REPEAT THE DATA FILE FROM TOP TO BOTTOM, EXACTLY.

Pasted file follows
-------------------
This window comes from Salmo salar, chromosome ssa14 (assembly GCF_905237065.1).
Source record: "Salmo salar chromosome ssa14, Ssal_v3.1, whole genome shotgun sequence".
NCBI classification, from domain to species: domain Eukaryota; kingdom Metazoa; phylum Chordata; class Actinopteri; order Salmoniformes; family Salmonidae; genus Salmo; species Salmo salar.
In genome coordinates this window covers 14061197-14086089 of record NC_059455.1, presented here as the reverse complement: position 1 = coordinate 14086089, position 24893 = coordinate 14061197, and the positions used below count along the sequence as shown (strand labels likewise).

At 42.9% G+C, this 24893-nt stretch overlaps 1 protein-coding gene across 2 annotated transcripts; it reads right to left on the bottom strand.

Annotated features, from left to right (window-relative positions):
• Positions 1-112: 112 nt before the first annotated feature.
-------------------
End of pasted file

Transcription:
This window comes from Salmo salar, chromosome ssa14 (assembly GCF_905237065.1).
Source record: "Salmo salar chromosome ssa14, Ssal_v3.1, whole genome shotgun sequence".
NCBI classification, from domain to species: domain Eukaryota; kingdom Metazoa; phylum Chordata; class Actinopteri; order Salmoniformes; family Salmonidae; genus Salmo; species Salmo salar.
In genome coordinates this window covers 14061197-14086089 of record NC_059455.1, presented here as the reverse complement: position 1 = coordinate 14086089, position 24893 = coordinate 14061197, and the positions used below count along the sequence as shown (strand labels likewise).

At 42.9% G+C, this 24893-nt stretch overlaps 1 protein-coding gene across 2 annotated transcripts; it reads right to left on the bottom strand.

Annotated features, from left to right (window-relative positions):
• Positions 1-112: 112 nt before the first annotated feature.